Barington Capital and Clinton Group, seeking to bolster their case, pointed to Dillard's operating losses of $24.5 million and $6.5 million for the second and third quarters ended Aug. 4 and Nov. 3, respectively, and said the retailer had not reported a boost in annual same-store sales since 1999. A 12 percent decline in same-store sales during January, after a 5 percent drop in December, is almost certain to add fuel to the fire.
There are limits on the level of change that an activist investor can generate. The Dillard family has about a 13 percent ownership in the company and controls substantial voting power.
The move by the hedge funds comes as retailers such as Saks Inc., Target Corp. and Sears Holdings Corp. also find themselves under increasing pressure from stakeholders.
Dillard's insists that the message has not been ignored. "Our goal to improve comes from within,'' said Bull, who declined to comment on the critique from Barington Capital and Clinton Group.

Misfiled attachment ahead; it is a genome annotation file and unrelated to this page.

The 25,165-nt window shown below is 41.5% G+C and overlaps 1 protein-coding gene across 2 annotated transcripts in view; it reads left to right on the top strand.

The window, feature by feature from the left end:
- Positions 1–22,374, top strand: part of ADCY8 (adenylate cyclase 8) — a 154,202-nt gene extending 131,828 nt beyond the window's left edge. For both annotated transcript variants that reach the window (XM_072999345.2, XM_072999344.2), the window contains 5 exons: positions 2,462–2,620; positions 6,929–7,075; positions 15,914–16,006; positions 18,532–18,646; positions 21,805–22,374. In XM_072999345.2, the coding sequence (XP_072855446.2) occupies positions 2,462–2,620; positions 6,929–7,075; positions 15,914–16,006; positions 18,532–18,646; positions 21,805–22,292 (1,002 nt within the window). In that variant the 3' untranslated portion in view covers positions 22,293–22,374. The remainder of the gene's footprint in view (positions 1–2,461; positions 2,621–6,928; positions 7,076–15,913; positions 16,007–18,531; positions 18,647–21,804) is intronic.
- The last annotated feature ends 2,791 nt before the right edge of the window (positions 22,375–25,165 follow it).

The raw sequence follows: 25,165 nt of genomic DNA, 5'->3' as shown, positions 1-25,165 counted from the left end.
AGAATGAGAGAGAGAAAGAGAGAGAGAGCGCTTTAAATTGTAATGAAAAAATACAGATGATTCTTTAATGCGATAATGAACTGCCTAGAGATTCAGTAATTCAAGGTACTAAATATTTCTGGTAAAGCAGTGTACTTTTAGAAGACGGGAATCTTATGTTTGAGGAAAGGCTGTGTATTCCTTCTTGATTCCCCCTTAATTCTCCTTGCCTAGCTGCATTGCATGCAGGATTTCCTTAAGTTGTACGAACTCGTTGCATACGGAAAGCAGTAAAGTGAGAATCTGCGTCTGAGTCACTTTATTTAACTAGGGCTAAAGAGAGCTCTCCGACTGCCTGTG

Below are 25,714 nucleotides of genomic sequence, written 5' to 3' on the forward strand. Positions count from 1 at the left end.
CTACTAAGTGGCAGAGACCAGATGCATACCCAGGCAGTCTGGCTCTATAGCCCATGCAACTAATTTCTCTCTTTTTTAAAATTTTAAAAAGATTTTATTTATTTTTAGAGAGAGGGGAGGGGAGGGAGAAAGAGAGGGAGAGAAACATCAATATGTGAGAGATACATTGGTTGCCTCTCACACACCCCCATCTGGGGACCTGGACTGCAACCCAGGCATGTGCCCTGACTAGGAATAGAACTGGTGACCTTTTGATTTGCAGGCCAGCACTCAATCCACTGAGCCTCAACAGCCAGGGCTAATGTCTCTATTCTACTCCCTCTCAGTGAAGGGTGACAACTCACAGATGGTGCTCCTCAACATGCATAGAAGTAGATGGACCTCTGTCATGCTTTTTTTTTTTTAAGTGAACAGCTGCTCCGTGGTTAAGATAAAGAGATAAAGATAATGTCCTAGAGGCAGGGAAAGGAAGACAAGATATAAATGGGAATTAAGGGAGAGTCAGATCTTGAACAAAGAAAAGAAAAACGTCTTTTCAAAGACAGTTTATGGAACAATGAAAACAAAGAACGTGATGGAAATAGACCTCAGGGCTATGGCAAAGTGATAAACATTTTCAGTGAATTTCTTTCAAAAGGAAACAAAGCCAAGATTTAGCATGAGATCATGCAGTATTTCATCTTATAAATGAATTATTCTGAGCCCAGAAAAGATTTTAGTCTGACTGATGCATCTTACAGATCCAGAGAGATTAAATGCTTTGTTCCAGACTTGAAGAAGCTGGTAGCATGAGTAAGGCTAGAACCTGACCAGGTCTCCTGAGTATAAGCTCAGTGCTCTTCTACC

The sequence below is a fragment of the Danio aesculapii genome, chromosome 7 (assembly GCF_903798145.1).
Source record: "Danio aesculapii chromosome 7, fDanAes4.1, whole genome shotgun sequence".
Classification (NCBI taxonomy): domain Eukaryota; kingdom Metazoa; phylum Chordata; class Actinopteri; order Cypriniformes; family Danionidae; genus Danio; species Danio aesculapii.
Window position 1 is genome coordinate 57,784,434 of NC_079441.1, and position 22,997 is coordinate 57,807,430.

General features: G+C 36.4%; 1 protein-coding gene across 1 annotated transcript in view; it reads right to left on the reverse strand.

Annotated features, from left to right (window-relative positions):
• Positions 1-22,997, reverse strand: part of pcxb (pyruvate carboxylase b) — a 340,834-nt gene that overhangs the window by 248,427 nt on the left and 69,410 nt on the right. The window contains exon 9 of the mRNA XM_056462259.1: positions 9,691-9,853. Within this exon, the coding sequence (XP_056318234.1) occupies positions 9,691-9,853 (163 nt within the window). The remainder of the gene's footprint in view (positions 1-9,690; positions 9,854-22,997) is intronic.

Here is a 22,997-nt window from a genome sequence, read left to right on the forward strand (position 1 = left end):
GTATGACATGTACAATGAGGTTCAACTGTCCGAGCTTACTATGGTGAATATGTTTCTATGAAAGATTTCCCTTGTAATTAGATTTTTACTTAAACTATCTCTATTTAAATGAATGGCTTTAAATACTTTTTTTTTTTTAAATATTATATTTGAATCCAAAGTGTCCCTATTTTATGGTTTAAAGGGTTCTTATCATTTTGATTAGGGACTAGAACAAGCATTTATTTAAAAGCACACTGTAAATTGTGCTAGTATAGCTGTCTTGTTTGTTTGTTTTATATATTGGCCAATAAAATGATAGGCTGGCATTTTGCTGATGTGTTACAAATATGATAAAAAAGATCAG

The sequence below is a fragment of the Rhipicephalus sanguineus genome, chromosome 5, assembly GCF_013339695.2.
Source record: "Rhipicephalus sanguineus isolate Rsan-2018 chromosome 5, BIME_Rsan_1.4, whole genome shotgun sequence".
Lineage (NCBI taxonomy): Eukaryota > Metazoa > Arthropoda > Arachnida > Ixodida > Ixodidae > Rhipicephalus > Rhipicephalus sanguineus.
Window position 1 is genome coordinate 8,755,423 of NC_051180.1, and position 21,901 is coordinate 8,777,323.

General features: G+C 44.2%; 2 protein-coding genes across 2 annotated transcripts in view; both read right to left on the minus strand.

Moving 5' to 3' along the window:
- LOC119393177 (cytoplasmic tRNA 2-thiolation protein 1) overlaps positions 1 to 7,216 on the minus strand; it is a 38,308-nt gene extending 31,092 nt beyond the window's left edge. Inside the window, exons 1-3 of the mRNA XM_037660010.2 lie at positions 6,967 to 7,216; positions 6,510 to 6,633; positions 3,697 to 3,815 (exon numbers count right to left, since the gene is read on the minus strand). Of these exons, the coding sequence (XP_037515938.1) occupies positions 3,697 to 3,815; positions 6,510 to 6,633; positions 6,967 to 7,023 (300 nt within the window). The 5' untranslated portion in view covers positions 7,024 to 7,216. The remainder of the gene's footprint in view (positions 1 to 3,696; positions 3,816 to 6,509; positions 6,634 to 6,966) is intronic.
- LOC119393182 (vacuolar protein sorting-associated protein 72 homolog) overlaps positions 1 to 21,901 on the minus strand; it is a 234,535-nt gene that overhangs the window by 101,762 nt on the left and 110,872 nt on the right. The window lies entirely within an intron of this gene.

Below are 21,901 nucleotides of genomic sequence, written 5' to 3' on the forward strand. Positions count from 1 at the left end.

Among the long-term initiatives is reversing the ratio of moderate to better product. Moderate-price goods once accounted for an estimated 65 percent or more of what was for sale. That figure is now less than 45 percent, depending on the category.
"We knew moderate, promotional product was not working, and we changed the old philosophy of 'stack it high and let it fly,' of my grandfather's day to more edited, fashionable product," Dillard said.
He pointed to intimates, shoes, accessories and contemporary apparel as success stories where sales improved more than in other areas, such as juniors and misses' apparel, though he did not provide figures.
Wall Street analysts, however, echoed the criticisms of Barington Capital and Clinton Group. "Dillard's has shown years of underperformance; we're not seeing improvement," Adrianne Shapira, managing director of Goldman Sachs & Co., said in an interview.